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A good story

Sep 01,2014 - Last updated at Sep 01,2014

It has been ages since downtown Amman area looked so tidy and pedestrian friendly. It seems that the heart of the city, where history, archaeology, business, traffic,  tradition and people interact daily, underwent a major facelift.

Traffic itineraries have been remapped, chaotic parking forbidden, smelly garbage containers vanished, sidewalks are washed daily, haphazard stalls disappeared, trees were planted, police patrols increased, new signs were posted, pavement stones were painted and many other smaller improvements were introduced to make this part of Amman look and function better.

Strolling on the sidewalks has reclaimed its charm there.

By design or chance, the new traffic plan for the downtown area introduced an unusual driving trend completely unknown in this part of the world.

The street separating the Nympheum and the trimmed vegetable market near Al Husseini Mosque could be the only one in Jordan where the famous British brand of driving is being applied.

The two-way street allows motorists to drive on the left side of the street, both satisfactorily leading to the desired destination.

Credit goes to all those involved in this big beautification operation. But with the will, patience and vision of the new mayor, it is hoped that important changes in other strategic locations in Amman, will happen.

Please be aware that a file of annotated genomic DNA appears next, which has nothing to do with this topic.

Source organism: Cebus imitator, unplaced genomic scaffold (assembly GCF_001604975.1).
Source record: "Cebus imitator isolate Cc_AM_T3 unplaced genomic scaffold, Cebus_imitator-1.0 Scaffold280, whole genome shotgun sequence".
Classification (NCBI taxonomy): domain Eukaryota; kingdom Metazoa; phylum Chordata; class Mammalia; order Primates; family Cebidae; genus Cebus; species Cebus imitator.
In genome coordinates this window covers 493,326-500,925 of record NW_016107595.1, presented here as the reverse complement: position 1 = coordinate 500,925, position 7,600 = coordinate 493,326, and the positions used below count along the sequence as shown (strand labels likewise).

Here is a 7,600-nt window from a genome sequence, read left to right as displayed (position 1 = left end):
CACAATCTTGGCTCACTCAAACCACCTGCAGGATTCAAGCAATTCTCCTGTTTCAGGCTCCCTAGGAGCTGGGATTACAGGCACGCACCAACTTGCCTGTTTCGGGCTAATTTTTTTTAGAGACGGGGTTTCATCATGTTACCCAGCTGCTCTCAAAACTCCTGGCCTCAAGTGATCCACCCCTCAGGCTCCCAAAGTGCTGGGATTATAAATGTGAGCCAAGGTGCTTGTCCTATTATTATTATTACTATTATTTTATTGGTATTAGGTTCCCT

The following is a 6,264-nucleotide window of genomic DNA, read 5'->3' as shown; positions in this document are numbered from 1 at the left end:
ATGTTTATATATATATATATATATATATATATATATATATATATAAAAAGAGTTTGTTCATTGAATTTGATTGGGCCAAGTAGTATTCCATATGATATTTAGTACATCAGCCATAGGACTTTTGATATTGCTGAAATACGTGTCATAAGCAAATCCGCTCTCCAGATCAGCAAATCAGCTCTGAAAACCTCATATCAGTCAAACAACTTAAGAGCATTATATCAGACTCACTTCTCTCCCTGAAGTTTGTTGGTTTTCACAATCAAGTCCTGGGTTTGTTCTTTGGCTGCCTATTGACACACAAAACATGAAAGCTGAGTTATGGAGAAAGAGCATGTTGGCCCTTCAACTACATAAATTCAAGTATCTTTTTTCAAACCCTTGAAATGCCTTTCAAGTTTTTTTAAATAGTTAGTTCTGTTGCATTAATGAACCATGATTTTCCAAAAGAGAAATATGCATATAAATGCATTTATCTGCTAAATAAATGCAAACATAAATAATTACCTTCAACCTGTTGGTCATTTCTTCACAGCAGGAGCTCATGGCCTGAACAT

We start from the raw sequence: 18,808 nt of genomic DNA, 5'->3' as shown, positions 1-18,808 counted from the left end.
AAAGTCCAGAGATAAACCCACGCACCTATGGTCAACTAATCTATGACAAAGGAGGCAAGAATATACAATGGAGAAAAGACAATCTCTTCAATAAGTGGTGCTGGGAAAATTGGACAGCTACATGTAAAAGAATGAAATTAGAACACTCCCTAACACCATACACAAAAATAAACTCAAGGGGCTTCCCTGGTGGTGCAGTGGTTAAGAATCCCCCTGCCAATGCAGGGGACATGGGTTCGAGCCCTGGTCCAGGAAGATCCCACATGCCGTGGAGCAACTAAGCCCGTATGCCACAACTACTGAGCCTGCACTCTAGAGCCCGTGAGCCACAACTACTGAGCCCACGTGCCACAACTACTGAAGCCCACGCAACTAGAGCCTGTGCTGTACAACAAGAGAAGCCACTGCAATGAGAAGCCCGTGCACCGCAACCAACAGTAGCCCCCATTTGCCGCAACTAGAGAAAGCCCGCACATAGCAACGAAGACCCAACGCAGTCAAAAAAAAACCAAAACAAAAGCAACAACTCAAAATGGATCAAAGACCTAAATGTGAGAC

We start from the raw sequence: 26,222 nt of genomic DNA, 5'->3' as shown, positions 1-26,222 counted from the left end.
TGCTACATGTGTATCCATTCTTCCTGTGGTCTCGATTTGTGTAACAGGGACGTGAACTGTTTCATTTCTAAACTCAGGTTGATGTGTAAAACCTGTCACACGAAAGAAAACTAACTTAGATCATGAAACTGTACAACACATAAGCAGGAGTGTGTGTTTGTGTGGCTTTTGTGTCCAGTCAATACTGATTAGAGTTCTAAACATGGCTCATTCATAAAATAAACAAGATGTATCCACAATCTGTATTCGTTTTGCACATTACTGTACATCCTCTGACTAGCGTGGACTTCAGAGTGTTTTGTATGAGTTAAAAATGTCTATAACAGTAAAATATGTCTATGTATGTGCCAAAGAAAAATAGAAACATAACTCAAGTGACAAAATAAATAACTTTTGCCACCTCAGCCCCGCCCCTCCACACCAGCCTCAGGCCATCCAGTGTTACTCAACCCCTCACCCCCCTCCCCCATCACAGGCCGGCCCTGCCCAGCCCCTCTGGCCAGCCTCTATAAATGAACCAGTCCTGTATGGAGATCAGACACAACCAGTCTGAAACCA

Yet things are never perfect. One problem is that of public sanitation. There are no signs indicating public restrooms. There might be some here and there, but someone who is not familiar with the area will have difficulty benefiting from them.

Cities around the world, larage or small, provide this essential service, except Amman.

Another problem is littering. Some pedestrians, shop owners and motorists still find it more convenient to get rid of their tissues, cigarettes, coffee cups, soda cans and other disposables by tossing them around.

Yet another inconvenience downtown Amman is the audio pollution, as CD shop owners and shops that promote non-stop their cheap fixed-priced items do so through annoying, recorded, loud announcements.

One other challenge is the presence of kiosks on the sidewalks, hindering pedestrians’ walk on public property.

I have no doubt that sooner rather than later those sidewalks will be freed.

A city that respects its inhabitants and visitors definitely makes for a good story.

The mayor of Amman and all those he works with are in the process of creating such a story. 

Saleem Ayoub Quna,

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